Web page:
Conclusion HR-HPV prevalence was high in this population of HIV-infected women with an uninfected partner. Choice of screening for all HR genotypes versus a subset of HR genotypes in these HIV-infected women will strongly affect the performance of an HPV screening strategy relative to cytological screening. Regional and subpopulation differences in HR-HPV genotype distributions could affect screening test performance.

  • HPV
  • women
  • cervical cytology
  • cervical neoplasia
  • HIV

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  • Handling editor Francesca Ceccherini Silberstein

  • Contributors BG, AFR, CF, RB, RC, JK and JSS conceived and planned the study. RB and RC conducted study recruitment and collected the specimens. AFR, JAC, RB, RC and JSS contributed to sample preparation and conducted the assays. BG, AFR and JAC planned and carried out the analyses. BG wrote the manuscript with support from AFR, JAC and JSS. All authors provided critical feedback, helped shape the research, analysis and manuscript, and approved the final version to be published.

  • Funding Research support included National Institutes of Health (NIH) (R01 AI0684316 and R24 TW007988) from Fogarty International Center (FIC) through Vanderbilt University. In addition, CF received support from NIH (K24 AI087399), RB was a scholar at the University of Washington International AIDS Research and Training Program (IARTP) funded by FIC (D43 TW000007), and BG was supported by an NIH/FIC postdoctoral fellowship (3D43TW000007-22S1) and by an NIH/NIAID Career Development Award (K01AI098527). AFR was supported by an NIH/NICHD Career Development Award (K23HD071788). RC received support from the International Research Scientist Development Award (K01 TW008406). This publication was made possible with help from the University of Washington Center for AIDS Research (CFAR), an NIH-funded programme (P30 AI027757), and the University of North Carolina at Chapel Hill Center for AIDS Research (CFAR) (P30 AI050410), which are supported by the following NIH institutes and centres: NIAID, NCI, NIMH, NIDA, NICHD, NHLBI and NIA.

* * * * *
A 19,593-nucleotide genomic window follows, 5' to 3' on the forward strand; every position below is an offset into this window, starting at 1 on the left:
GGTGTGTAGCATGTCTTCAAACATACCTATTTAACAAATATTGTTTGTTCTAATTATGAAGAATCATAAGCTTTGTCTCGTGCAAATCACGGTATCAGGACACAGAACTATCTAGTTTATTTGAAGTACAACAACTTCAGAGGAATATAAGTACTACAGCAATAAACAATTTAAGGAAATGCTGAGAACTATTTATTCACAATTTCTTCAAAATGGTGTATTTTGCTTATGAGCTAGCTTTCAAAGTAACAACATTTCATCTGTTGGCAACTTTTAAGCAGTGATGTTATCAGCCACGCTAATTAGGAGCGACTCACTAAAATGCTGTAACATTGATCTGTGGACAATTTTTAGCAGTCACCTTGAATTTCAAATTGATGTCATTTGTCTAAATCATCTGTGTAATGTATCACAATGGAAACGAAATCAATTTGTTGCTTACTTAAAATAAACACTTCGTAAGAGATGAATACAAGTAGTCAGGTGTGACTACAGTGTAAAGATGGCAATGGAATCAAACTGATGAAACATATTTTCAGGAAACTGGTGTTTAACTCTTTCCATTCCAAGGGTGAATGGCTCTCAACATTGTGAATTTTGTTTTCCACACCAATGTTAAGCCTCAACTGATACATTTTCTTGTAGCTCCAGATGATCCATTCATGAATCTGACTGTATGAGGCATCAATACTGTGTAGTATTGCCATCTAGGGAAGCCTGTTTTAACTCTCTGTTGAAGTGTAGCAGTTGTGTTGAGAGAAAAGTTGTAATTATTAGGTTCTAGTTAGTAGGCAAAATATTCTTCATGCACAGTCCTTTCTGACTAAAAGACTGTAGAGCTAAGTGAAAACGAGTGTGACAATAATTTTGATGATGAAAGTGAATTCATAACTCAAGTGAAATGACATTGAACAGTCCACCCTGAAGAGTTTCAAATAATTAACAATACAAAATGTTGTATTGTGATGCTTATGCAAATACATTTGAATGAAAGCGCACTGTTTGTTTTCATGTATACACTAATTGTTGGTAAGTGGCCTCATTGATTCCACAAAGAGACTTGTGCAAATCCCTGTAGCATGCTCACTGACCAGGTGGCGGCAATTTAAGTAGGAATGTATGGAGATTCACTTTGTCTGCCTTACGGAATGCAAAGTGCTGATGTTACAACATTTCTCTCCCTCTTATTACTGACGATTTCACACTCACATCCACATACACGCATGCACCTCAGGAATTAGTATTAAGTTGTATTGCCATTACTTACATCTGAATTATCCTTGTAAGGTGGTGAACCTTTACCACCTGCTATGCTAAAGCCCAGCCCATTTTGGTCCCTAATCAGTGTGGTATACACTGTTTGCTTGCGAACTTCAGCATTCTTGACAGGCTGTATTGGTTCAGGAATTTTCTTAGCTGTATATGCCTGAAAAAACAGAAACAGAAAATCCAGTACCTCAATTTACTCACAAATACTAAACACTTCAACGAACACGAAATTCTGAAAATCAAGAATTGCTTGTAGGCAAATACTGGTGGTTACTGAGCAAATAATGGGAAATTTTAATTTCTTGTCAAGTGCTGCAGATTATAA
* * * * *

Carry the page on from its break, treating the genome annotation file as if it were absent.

• Disclaimer The content of this manuscript is solely the responsibility of the authors and does not necessarily represent the official views of the National Institutes of Health, Fogarty International Center or Vanderbilt University.

  • Competing interests JSS has received unrestricted grants, research support or consultancy fees from Hologic, BD Corporation and Trovagene within the last 5 years.

  • Patient consent for publication Not required.

  • Ethics approval Written informed consent was obtained and ethical approval was granted by the Institutional Review Board (IRB) at the University of Washington (#30243) and the Ethics and Research Committee (ERC) at Kenyatta National Hospital (P25/2/2007).

  • Provenance and peer review Not commissioned; externally peer reviewed.

  • Data availability statement Data are available upon reasonable request. Use of data is subject to approval of the Kenyatta National Hospital Ethics and Research Committee.